This is Turtle
Yea thank you for telling me how to spell Newmonia the right way.
Well about the Milk with welding of Galv. metal. Well I will send a e-mail and
call the Exxon Co. U.S.A. Refinery in Bayton, Texas and the Offshore Division in
the Gulf of Mexico to straighten them out for requiring welders and fitters to
drink the milk or wear carbon type filter mask when welding the Galv. Metal.
Well about Professional welders welding galv. metal all the timer and not having
Newmonia. The reason you don't see it is all the big company that have employees
who do this drink milk or wear carbon filer mask. The only time you see
Industrial Newmonia is when shade tree and small company do jobs and don't care
about their workers and you will see it pop up.
6010 will cut right through the galvanize. There will be so little fumes
from a couple of nuts and washers I wouldn't worry about it. A 7014 will
have a lot of iron powder, and might give you too large of a puddle or too
much filler to weld these things very well. I personally would use a E6010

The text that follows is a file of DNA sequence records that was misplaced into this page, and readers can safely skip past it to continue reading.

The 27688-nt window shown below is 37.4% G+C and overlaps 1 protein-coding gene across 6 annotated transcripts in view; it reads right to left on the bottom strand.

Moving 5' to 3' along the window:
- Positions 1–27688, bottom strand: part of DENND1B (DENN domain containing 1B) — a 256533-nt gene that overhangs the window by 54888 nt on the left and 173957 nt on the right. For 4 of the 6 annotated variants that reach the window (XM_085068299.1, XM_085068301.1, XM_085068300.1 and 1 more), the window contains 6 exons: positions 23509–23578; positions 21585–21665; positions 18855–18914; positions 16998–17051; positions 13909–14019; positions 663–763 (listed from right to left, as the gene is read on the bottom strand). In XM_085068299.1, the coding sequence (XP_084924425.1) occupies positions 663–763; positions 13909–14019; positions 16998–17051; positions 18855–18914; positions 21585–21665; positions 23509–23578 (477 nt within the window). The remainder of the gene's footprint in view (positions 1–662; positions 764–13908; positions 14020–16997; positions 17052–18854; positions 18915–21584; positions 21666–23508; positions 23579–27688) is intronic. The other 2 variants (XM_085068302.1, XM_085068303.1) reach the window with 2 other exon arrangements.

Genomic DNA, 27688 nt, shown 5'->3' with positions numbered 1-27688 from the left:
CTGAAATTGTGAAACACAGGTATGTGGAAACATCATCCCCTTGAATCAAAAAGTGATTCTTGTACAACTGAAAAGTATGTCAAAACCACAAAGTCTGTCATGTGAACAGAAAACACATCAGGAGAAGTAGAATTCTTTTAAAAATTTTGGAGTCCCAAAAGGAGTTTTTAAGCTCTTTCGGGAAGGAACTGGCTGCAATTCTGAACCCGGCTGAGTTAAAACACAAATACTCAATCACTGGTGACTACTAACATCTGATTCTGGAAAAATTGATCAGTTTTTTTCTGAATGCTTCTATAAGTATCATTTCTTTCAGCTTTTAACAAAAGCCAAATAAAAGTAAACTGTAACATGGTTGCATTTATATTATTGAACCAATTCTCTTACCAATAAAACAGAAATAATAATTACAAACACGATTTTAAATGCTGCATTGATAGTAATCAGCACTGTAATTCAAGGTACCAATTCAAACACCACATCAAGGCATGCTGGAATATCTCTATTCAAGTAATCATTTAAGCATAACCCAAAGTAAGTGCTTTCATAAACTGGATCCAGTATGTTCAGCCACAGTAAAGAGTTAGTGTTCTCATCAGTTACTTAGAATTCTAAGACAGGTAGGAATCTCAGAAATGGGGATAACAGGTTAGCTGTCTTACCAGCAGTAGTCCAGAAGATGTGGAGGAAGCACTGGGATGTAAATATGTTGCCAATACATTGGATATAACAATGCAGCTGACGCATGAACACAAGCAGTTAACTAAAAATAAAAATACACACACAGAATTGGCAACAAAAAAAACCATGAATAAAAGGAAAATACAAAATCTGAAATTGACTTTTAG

DCRP, that is stinger positive. Whip the rod to stack the puddles. With
the E7014, you can't whip the rod or you will lose the arc. With the E6010,
when you have put enough fill metal in one spot, you can whip out and come
back for another puddle next to the last one. If you have some 3/32" 6010,
that would be best.
IMHO, that is. If it was in my shop, that's how I would do it. 6010 is an
amazing rod, but it runs hot, and blows holes easily. It has deep
penetration because of its polarity. For lighter things, I like E6011 DCEN,
but that wouldn't give you the penetration into the nut that you need. In
fact, in my welding book, E6011 isn't even listed as a DCEN rod, only AC and
DCEP. DCEN= dc current electrode negative. I have used 3/32" E6011 DCEN
to repair .065 wrought iron in the field.
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